With another pair of Clasicos on the horizon, we turn once again to the question of what separates the two Spanish giants of club football, Barcelona and Madrid.
Though the pendulum of overall quality and results has swung back and forth somewhat in the past few seasons, one simple difference has given Barcelona their constant edge in head-to-head encounters with Madrid: superior midfielders.
Of course, as a caveat, any attempt to compare these two massively different squads may be foolhardy, given their different styles of play.
Barcelona attack with methodical precision and deliberate passing. They rarely cross the ball, pack midfield full of players and rarely play with a recognized striker. Madrid, by contrast, attack more directly, relying especially on the swiftness of their wingers and the physical presence of their central striker.
Nevertheless, any team in the modern game has to exert some control over the middle of the pitch to have success. To a large extent Madrid's concession of the possession statistics to Barcelona is a matter not of choice but an indicator. Barcelona will continue to overwhelm Madrid in this area of the pitch in Tuesday and Saturday's clashes, because they have the superior quality to do so.
Madrid's front three are a tantalizing group of attackers, and it would be hard to argue that Barcelona's front three have them beat for attacking flair and goalscoring prowess, all told.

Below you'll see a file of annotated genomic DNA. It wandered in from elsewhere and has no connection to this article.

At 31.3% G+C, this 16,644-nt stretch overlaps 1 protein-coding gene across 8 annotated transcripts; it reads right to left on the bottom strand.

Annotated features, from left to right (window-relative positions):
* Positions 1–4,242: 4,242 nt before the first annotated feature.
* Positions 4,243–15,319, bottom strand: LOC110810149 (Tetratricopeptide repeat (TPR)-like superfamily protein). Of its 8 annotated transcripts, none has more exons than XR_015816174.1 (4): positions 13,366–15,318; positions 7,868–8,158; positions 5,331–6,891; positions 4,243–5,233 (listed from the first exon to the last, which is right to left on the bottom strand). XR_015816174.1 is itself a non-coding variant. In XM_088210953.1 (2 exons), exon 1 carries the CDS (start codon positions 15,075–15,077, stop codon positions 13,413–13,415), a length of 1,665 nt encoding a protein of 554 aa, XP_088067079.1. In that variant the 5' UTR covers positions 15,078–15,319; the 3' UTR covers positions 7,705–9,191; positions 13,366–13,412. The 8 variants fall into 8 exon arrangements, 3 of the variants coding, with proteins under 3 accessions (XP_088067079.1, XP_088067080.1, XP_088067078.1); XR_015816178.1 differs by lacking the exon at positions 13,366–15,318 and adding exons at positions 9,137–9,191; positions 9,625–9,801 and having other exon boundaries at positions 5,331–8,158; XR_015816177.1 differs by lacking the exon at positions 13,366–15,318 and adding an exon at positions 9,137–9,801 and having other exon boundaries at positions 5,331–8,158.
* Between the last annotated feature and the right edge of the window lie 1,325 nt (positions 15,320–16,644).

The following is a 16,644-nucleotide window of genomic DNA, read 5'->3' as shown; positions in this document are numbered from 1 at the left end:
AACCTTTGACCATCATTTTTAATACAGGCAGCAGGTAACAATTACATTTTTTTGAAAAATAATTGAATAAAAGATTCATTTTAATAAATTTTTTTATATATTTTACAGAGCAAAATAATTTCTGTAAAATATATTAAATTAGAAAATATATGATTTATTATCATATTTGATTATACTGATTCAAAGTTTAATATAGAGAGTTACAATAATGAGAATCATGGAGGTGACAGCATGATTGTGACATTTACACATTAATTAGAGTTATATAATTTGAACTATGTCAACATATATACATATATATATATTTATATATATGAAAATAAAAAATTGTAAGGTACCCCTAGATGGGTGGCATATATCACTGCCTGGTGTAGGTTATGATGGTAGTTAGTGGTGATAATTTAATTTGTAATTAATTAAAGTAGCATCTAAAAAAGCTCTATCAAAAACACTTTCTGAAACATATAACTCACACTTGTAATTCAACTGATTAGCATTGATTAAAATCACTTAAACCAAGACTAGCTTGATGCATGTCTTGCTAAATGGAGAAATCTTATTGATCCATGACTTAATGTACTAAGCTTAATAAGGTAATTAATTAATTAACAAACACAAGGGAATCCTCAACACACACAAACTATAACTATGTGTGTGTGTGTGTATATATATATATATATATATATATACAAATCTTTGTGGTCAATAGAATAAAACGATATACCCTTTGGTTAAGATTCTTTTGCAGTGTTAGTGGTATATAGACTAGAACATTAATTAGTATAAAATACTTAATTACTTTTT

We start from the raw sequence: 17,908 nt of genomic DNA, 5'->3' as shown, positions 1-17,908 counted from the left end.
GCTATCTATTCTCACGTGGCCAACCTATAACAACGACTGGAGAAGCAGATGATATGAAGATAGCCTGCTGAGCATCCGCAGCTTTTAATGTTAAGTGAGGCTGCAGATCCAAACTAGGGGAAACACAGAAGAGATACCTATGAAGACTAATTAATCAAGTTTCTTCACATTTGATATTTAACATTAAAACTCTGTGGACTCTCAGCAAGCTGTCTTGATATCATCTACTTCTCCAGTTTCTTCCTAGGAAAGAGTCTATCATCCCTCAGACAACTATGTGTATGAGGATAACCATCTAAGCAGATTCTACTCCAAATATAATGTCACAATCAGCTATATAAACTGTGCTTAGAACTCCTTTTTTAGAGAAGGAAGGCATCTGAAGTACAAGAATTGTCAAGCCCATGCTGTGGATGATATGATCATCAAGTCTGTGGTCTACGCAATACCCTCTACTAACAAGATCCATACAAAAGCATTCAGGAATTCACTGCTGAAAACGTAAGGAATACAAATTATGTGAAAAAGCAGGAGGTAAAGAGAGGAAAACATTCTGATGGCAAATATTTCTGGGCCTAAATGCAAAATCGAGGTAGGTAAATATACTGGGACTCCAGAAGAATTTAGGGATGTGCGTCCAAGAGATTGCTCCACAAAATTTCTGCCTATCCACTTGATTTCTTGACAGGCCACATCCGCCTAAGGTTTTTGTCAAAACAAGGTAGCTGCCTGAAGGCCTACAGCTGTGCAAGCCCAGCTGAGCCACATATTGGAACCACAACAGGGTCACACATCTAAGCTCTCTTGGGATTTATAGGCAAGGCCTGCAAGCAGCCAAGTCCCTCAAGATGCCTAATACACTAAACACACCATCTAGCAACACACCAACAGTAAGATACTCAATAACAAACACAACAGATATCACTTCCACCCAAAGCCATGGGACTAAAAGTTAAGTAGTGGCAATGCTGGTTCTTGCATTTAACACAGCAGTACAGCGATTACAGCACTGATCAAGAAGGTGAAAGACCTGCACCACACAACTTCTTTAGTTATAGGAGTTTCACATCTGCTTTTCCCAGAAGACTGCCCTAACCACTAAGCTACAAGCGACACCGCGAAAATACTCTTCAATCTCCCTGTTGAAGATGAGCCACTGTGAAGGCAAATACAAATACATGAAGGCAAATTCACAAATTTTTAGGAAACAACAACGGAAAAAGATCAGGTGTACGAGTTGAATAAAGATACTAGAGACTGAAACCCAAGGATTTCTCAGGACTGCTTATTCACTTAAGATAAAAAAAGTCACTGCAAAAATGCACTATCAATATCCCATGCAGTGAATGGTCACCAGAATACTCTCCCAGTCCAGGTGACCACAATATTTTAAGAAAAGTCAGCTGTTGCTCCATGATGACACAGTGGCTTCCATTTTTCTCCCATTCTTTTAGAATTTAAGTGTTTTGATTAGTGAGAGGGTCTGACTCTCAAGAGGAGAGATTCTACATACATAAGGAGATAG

But all tactics and style aside, Barca's midfielders core of Xavi, Sergio Busquets, Andres Iniesta and Cesc Fabregas are simply a technically superior lot to Madrid's Mesut Ozil, Xabi Alonso and Sami Khedira.
As I argued here, Xavi's incredible intelligence is the real key to Barcelona's passing dominance, and in turn their attacking style on the whole.
Iniesta, though playing in a more advanced role this season, is still a critical cog in the Barcelona midfield machine and a critical component in their possession play.
And Barcelona get an incredible and increasingly recognized offensive return out of Busquets, who operates as the lone holding midfielder. He doesn't score many goals or make many assists, but Busquets is a technically gifted player who has—more and more—become a safe destination for ball possession. Gone is the Busquets of two or three years ago who would casually get caught in possession or give the ball away in his defensive third.
Fabregas has had his ups and downs in the Blaugrana shirt, but at his best, he adds a slightly more direct and deceptive piece to the Barca attacking puzzle.
It's not that Madrid's midfield three aren't a quality group; at their best, they are among the most lethal combination in all of world football. The two Germans attack with a certain speed and power that's often missing from players like Xavi or Fabregas.
But in the end, they don't quite have the technical quality to match Barca's brilliant four, and thus will always be struggling for control in Clasico matches.